Well, not really. I mean, I’m actually at the Willits School Board meeting blogging, but I’m not really going to blog about the school board meeting. My wife happens to work for the district, so the less said about the meeting the better.
Actually, if you want to see what’s happening at Willits, check out the Willits News about the issues with the district. The interesting thing about little Willits is that it might be a microcosm of what’s happening all over the state. School districts are being hammered, districts are having to make tough decisions, and labor unions are bringing up questions on which way to move. Like many districts, my own at Ukiah included, people are starting to point at each other and asking “what are you going to do to cut down spending”. Certificated salaries take up a massive amount of school budget. Yes, we are incredibly underpaid, but the reality is that society hasn’t seen teachers as a legitimate priority, so the meager funding that gets to districts is balanced towards the paychecks of teachers. The other reality is that we are at a point now where neither the administrators nor the districts can cut without seriously impacting students. So the arguing is fairly pointless, except that both parties need to sacrifice, neither can afford to sacrifice, and in the end students are going to get the short end of the stick.
Watching reaction locally has been discouraging as well. With the population of California suffering some serious hardships in the current recession, public sentiment is not really in line with the plight of the teacher. Unions that are sticking to their guns and refusing to make sacrifices are being seen as elitist snobs that are trying to weasel their way out of the general pain shared by everyone in the state. It is not a good situation. And while I can’t say that I blame the people’s outrage, I’ll make two points:
1) Teacher’s sacrifice more than the average worker to start with. I spend thousands of dollars a year on professional development and supplies that do nothing to raise my pay, but do everything to impact the learning of your children. I’m not going to have much of a summer vacation this year, as the learning is going to take place week after week (I’m in a classroom seven hours a day this week), and my trips are full of gathering information for classroom use. I don’t mind hitting all the historical sights and buying all the resources (we collectively bought around $300 worth of materials on the last trip), but don’t bullshit me with the argument that I’m overpaid. I willingly sacrifice for your children, and I love doing it. But don’t you dare insult me by acting like I don’t deserve my salary, or more.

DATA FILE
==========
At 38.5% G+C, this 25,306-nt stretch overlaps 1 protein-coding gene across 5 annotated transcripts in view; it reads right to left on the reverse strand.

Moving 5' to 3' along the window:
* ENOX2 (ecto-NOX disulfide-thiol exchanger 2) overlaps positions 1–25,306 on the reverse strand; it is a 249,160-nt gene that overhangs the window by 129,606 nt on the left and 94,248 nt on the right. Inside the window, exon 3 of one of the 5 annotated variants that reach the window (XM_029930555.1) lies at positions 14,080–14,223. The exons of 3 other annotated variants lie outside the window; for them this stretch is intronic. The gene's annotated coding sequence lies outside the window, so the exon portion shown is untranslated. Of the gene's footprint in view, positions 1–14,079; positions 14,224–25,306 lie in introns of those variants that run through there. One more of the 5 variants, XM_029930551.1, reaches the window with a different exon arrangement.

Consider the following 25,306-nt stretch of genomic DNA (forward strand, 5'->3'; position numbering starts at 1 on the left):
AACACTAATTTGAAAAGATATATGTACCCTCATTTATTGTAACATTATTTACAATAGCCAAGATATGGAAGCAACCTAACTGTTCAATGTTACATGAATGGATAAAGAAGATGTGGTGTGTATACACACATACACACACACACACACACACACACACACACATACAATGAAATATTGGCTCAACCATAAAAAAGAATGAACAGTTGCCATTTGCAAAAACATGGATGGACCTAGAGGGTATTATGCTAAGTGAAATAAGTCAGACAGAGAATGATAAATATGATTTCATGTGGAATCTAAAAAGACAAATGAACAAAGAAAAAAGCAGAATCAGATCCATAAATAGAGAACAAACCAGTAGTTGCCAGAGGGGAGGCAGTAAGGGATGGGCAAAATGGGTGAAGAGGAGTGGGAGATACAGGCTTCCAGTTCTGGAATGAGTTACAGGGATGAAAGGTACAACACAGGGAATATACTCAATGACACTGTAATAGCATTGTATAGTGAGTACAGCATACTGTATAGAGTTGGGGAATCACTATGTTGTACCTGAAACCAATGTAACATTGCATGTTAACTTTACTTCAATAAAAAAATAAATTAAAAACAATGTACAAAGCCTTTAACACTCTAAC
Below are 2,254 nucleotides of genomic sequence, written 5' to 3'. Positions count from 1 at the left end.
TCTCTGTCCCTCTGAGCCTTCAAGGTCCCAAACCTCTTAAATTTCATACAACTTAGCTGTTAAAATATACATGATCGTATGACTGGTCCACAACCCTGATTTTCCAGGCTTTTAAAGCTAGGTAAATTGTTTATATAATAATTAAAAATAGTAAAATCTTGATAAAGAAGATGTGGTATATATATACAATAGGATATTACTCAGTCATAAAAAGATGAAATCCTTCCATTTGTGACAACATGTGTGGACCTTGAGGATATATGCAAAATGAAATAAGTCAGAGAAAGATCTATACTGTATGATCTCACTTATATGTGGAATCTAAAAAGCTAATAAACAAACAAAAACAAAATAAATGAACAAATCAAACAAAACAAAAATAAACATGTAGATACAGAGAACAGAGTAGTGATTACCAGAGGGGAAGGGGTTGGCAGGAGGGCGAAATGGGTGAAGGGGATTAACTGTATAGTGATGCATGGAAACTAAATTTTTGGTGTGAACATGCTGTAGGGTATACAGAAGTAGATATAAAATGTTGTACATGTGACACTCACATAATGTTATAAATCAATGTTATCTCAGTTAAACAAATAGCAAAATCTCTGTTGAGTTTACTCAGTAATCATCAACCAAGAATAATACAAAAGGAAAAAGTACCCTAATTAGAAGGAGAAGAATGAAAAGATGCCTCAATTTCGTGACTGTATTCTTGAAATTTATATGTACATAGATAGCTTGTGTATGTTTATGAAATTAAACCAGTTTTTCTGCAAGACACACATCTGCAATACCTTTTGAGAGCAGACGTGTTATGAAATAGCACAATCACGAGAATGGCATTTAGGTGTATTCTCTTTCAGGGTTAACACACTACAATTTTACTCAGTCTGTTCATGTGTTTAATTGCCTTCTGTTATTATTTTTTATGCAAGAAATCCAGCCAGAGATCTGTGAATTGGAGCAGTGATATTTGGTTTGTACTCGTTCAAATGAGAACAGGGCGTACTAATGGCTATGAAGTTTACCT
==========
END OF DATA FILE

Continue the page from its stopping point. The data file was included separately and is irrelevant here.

2) Your children are going to suffer the consequences of this recession. That’s not a threat, that’s a fact. The rumor at the high school is that the district has ordered the high school to cut spending by 85%. That’s not a typo. 85%. A teacher like myself that has been looking to work more efficiently might be able to minimize the blow with the use of technology, but teachers that have been using their form of methods and resources for twenty years are going to have to massively adjust their strategies, and those adjustments are going to be brutal on valuable education time. I’m all for trimming the fat on bloated spending, but 85% is insane. Be prepared for some tough conditions.
So I’m going back to half listening to the Willits School Board meeting. I see administrators, teachers, school board members, CSEA members, and community folk all here listening to the dire news, all reaching for answers, and all waiting for variables that can’t be controlled to come to fruition.
Get your act together State of California. We want to work for your kids. Stop working against us.